On This Day in History -
April 22, 1775

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Nathan Hale decides to join the American Revolution

On this day in history, April 22, 1775, Nathan Hale decides to join the American Revolution. Hale was from a New England family that dated back to the founding of the Massachusetts Bay Colony. He grew up in a large farming household in Coventry, Connecticut.

At the age of 14, he went to Yale College in New Haven, where he studied to be a school teacher. He took his first teaching job upon graduating in 1774 in East Haddam, but the following year took a job in New London at the age of 19. Hale was well-liked and known for his conscientiousness and, being college-educated, was held in high regard by the community. Nathan was the first schoolmaster in Connecticut to make regular classes for female students.

Nathan Hale statue, Saint Paul, Minnesota
Click to enlarge
Nathan Hale statue
Saint Paul, Minnesota
Nathan Hale statue, Saint Paul, Minnesota
Click to enlarge
Nathan Hale statue
Saint Paul, Minnesota

Nathan received word that the Revolution had broken out in Massachusetts at the school on April 22, 1775. That evening, the local townspeople had a meeting where Nathan asked to be let out of his contract because he considered it his duty to fight for his country. Hale received a lieutenant's commission in Connecticut's 7th Regiment, which left for Boston in September. There they joined the brigade of General John Sullivan and Hale was soon promoted to Captain of the regiment.

Hale saw no military action in Boston and, when the British abandoned the city, he went with the Continental Army to Long Island to defend New York City. Hale's regiment did not see action here either when the British attacked and took the island, much to Hale's disappointment. After George Washington moved his army back to Manhattan, the General devised a plan to place a spy within the British ranks on Long Island to find out when and where they would move against Manhattan.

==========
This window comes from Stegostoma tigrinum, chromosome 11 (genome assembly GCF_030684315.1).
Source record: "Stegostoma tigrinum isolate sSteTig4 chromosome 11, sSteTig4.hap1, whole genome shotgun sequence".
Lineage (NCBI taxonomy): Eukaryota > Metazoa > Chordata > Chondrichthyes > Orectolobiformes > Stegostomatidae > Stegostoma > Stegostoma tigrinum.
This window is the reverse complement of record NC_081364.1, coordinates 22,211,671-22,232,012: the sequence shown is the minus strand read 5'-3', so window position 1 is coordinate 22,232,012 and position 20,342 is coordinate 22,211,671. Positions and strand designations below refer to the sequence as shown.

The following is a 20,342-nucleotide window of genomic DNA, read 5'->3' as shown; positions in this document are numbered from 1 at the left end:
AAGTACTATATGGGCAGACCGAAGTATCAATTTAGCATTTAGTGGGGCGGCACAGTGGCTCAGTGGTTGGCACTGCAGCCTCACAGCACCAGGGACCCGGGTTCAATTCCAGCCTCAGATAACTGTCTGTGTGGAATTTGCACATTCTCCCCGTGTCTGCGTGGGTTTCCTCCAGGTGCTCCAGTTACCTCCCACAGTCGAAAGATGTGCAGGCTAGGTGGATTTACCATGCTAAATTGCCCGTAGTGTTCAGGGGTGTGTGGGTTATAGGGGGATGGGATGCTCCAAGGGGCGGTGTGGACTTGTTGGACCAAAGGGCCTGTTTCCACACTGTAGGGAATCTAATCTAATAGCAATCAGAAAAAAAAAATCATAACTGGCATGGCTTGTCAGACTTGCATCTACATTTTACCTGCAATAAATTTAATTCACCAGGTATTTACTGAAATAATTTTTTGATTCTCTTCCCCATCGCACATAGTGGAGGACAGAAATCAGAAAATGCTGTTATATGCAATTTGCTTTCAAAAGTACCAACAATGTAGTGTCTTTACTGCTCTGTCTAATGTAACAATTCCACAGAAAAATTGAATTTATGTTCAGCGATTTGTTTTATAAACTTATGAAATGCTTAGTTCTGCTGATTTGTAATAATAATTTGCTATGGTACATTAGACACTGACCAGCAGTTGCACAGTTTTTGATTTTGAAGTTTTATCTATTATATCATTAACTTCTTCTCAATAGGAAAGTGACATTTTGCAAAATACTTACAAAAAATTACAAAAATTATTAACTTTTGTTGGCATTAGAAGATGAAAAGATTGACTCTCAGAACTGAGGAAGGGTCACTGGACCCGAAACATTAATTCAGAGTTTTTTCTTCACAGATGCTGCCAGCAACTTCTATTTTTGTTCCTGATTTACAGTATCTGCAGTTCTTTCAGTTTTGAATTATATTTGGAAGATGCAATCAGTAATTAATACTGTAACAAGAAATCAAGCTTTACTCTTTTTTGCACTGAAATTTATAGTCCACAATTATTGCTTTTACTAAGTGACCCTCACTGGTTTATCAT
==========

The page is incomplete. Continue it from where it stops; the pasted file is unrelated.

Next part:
Beekman House
Click to enlarge
Beekman Mansion
The Beekman House was General William Howe's
headquarters in New York City and the location
where Nathan Hale was "tried" and sentenced by Howe.

Nathan Hale volunteered for the mission, apparently because he felt that he hadn't done anything useful yet in the war. Hale was dropped off at Huntington, Long Island on September 12, 1776. Unbeknownst to him, the British would invade Manhattan and drive Washington out of New York on the 15th, making his mission unnecessary, but since Nathan didn't know it, he continued with his mission.

Nathan posed as a school teacher looking for work and gathered information on British troop movements and strength and eventually made his way back to Huntington where he was to be picked up. Accounts vary on how exactly Nathan was discovered by the British. Some accounts have a Tory relative, a local who recognized him or a British soldier who recognized him, giving him up. At some point, British Lieutenant Colonel Robert Rogers, knowing Hale was a spy, approached him at a tavern and pretended to be a patriot sympathetic to Hale's views. Hale told him his mission and Rogers captured him.

Hale was immediately sent to New York City and interrogated by General William Howe who, without trial or jury, sentenced him to death. On September 22nd, Hale was marched to a tree in an apple orchard in New York and given the opportunity to say some last words. History tells us Nathan's last words were, "I only regret that I have but one life to give for my country." For his bravery and love for his country, he earned a well-deserved spot in America's pantheon of heroes from the Revolutionary War.

This Week in History

Published 4/22/13

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